The promise of observability is to shift engineering from reactive to proactive behaviors, and observability platforms like Datadog were founded to make this vision a reality. Our Datadog integration brings proactive anomaly detection and dynamic dashboards to your sync data so you can stay one step ahead of potential issues and continuously optimize your data pipelines.
We’re proud of the observability toolset we’ve built…but there’s been a glaring gap: much of that useful sync data has been siloed. Until now.
Bringing it back to the warehouse
We believe that everyone should work in the tools they love, and for data engineers that's the data warehouse. It’s the north star behind why we built Hightouch in the first place: get data from where it already lives and sync it directly into the business tools that your teams rely on. Without building splintered databases, custom APIs that inevitably break, or multiple sources of truth.
We’ve had a debugger in our app for over a year, and our customers love that it lets them “look under the hood” of Hightouch and inspect particular APIs to resolve errors. But all of that important data is only accessible in the Hightouch platform, which is a drawback for a few reasons:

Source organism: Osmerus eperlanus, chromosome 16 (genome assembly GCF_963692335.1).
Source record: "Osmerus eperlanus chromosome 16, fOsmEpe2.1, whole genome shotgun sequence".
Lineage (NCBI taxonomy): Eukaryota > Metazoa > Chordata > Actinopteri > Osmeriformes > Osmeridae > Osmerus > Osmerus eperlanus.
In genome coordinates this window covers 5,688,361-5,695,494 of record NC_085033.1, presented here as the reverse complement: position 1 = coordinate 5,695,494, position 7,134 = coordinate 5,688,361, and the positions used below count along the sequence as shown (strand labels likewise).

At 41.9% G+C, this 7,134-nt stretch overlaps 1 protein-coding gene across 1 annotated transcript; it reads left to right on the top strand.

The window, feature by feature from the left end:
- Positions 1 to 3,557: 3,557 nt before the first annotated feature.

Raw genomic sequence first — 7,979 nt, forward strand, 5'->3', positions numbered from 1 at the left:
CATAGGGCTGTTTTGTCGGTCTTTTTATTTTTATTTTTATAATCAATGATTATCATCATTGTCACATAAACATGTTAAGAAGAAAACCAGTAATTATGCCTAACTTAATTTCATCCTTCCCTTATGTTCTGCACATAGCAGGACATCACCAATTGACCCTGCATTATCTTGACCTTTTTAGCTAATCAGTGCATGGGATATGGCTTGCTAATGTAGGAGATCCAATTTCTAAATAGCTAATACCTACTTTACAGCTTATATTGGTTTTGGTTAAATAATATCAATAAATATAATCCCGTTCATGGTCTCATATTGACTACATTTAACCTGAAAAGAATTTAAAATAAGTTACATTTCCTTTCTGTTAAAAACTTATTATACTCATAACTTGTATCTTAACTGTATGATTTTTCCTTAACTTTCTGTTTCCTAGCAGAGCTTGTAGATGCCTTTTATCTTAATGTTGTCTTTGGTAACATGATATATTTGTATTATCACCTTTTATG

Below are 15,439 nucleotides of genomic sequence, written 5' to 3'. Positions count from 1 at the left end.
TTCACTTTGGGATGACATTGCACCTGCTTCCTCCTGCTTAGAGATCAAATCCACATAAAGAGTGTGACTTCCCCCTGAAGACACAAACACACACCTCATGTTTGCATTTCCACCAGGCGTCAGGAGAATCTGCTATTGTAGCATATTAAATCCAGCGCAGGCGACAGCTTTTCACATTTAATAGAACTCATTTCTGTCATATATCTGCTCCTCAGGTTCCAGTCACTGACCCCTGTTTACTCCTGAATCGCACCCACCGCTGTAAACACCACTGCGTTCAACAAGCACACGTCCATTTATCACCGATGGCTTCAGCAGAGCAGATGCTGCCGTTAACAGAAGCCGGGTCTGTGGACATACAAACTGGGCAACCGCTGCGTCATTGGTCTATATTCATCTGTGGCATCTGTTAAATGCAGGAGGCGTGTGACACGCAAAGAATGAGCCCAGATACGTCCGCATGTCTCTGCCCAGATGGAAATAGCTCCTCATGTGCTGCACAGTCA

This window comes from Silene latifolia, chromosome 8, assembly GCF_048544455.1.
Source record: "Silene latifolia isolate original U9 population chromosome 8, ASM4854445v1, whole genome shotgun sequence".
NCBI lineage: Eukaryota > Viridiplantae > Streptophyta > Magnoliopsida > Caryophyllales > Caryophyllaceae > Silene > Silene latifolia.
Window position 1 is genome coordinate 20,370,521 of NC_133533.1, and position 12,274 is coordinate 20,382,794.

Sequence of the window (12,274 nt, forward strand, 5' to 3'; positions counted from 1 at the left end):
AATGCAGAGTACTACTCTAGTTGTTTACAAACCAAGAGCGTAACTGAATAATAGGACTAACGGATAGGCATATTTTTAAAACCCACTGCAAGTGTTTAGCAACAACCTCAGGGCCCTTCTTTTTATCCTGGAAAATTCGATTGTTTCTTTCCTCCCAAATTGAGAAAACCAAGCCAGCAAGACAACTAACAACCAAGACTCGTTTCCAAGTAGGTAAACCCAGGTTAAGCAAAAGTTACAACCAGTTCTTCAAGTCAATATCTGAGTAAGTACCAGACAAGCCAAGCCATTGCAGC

You forgo the flexibility of SQL for more complex data analysis
You can’t do longer-term trend analysis
You miss the context of all your other customer data
Sync logs unlocks important data that previously existed only in the Hightouch app and writes the data back to your warehouse—where you can dig deeper into trends, errors, or insights with the full flexibility of SQL. From there, you can tackle more advanced debugging use cases like finding the most common errors by sync or customer segmentation use cases such as determining entrance and exit events of customer cohorts.
Taking it a step further, we believe data should never be locked in vendor tools; your metadata should live in your warehouse where it can be analyzed and joined as part of your existing workflows. Sync logs does just that.
Unlocking new troubleshooting use cases with sync logs
Here’s how it works:
Once the sync log metadata is written to your warehouse, it’s really easy to start querying against it and even to explore the data using your favorite BI tool. We’ve written a helpful dbt Package to make it easier to get started.
The models in this package help solve common use cases and demonstrate some typical query patterns we’ve seen. For example, if you wanted to know the first time a row was inserted in a destination, or figure out exactly what fields changed for a particular primary key between two runs, the dbt Package makes it that much simpler to do.